Green laser pointers have become a popular consumer item, delivering light that's brighter to the eye than red lasers, but stories have circulated on the Web about the potential hazards of inexpensive models. Now, a team led by physicist Charles Clark at the National Institute of Standards and Technology (NIST) puts some numbers to the problem. In one case, the group found that a green laser pointer emitted almost twice its rated power level of light—but at invisible and potentially dangerous infrared wavelengths rather than green. A new NIST technical note describes the nature of the problem as well as a home test using an inexpensive webcam that can detect excess infrared light from green lasers.
Late last year, the research team purchased three low-cost green laser pointers advertised to have a power output of 10 milliwatts (mW). Measurements showed that one unit emitted dim green light but delivered infrared levels of nearly 20 mW—powerful enough to cause retinal damage to an individual before he or she is aware of the invisible light. NIST's Jemellie Galang and her colleagues repeated the tests with several other laser pointers and found similarly intense infrared emissions in some but not all units.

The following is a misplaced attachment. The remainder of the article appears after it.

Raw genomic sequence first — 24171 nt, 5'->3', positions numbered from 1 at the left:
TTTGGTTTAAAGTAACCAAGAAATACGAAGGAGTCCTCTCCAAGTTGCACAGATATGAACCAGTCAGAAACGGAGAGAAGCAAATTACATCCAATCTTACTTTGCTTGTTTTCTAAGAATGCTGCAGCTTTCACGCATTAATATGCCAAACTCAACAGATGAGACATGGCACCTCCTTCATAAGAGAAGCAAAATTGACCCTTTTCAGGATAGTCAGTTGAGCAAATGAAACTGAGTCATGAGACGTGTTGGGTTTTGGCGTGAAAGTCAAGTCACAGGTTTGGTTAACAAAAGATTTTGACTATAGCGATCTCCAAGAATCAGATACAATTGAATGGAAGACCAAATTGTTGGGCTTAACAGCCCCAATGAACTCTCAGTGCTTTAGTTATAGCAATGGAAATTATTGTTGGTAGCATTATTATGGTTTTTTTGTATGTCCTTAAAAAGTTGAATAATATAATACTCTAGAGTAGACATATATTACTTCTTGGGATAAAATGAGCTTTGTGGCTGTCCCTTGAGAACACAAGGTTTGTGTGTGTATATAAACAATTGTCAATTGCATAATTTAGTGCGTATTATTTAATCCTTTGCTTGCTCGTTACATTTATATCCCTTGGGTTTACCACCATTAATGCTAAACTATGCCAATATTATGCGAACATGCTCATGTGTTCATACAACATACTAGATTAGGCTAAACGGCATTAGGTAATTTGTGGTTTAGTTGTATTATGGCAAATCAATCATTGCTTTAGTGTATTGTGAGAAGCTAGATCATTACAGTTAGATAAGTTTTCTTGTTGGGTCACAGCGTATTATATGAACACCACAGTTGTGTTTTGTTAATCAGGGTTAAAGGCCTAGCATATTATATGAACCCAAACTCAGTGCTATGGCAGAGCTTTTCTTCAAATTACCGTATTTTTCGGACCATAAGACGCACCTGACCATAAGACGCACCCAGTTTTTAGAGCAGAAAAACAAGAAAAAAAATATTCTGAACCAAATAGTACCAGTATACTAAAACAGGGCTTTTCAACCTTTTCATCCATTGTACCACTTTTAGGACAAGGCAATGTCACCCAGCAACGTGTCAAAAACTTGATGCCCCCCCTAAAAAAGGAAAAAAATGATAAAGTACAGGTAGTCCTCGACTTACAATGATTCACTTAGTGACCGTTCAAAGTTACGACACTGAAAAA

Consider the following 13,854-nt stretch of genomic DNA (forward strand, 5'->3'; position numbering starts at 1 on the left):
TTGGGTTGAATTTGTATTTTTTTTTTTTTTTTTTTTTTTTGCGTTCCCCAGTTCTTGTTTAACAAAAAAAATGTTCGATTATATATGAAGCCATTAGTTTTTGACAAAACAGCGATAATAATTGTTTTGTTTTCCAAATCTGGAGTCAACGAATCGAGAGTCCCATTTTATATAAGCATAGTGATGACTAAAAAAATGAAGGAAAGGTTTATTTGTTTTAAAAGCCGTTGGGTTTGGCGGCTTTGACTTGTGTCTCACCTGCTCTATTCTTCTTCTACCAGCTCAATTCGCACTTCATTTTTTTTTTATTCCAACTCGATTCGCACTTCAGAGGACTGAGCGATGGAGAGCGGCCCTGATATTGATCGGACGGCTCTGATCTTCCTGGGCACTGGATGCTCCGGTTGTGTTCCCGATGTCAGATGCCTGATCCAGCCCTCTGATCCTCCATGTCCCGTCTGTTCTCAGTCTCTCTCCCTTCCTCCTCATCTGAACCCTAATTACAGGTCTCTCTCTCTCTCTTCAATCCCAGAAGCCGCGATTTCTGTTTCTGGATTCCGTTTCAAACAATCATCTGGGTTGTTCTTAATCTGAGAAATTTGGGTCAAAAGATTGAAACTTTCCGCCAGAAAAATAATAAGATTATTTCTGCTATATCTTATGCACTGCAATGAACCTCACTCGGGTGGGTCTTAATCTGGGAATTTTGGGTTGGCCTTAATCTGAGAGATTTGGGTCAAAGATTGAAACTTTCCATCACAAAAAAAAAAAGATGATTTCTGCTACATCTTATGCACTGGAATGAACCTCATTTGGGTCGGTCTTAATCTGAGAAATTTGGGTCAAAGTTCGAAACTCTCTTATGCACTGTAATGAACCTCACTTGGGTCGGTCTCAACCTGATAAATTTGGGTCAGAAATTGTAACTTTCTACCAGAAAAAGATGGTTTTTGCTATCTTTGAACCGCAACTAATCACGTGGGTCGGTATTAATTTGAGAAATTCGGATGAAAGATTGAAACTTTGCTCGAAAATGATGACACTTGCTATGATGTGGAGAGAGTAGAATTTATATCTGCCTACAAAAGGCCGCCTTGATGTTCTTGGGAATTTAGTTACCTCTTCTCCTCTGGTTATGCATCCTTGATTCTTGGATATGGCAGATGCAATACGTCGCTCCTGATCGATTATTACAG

The problem stems from inadequate procedures in manufacturing quality assurance, according to the research team. Inside a green laser pointer, infrared light from a semiconductor diode laser pumps infrared light at a wavelength of 808 nm into a transparent crystal of yttrium orthovanadate doped with neodymium atoms (Nd:YVO4), causing the crystal to lase even deeper in the infrared, at 1064 nm. This light passes through a crystal of potassium titanyl phosphate (KTP), which emits light of half the wavelength: 532 nm, the familiar color of the green laser pointer.
However, if the KTP crystal is misaligned, little of the 1064 nm light is converted into green light, and most of it comes out as infrared. Excess infrared leakage can also occur if the coatings at both ends of the crystal that act as mirrors for the infrared laser light are too thin.
The NIST team says this problem could be solved by incorporating an inexpensive infrared filter at the end of the laser, which could reduce infrared emissions by 100-1000 times depending on quality and cost. Although these filters exist in modern digital cameras and more expensive green laser pointers, they often are left out of the inexpensive models.
The team demonstrates a home test that laser hobbyists could conduct to detect excessive infrared leakage, by using a common digital or cell phone camera, a compact disc, a webcam and a TV remote control. Regardless, they say owners of the devices should never point the lasers at the eyes or aim them at surfaces such as windows, which can reflect infrared light back to the user—a particularly subtle hazard because many modern energy-saving windows have coatings designed specifically to reflect infrared.
The researchers are all members of the Joint Quantum Institute, a collaboration of NIST and the University of Maryland. Co-author Edward W. Hagley is also at Acadia Optronics in Rockville, MD.
J. Galang, A. Restelli, E.W. Hagley and C.W. Clark, NIST Technical Note (TN 1668), A Green Laser Pointer Hazard (July 2010) Available on-line at www.nist.gov/manuscript-publication-search.cfm?pub_id=906138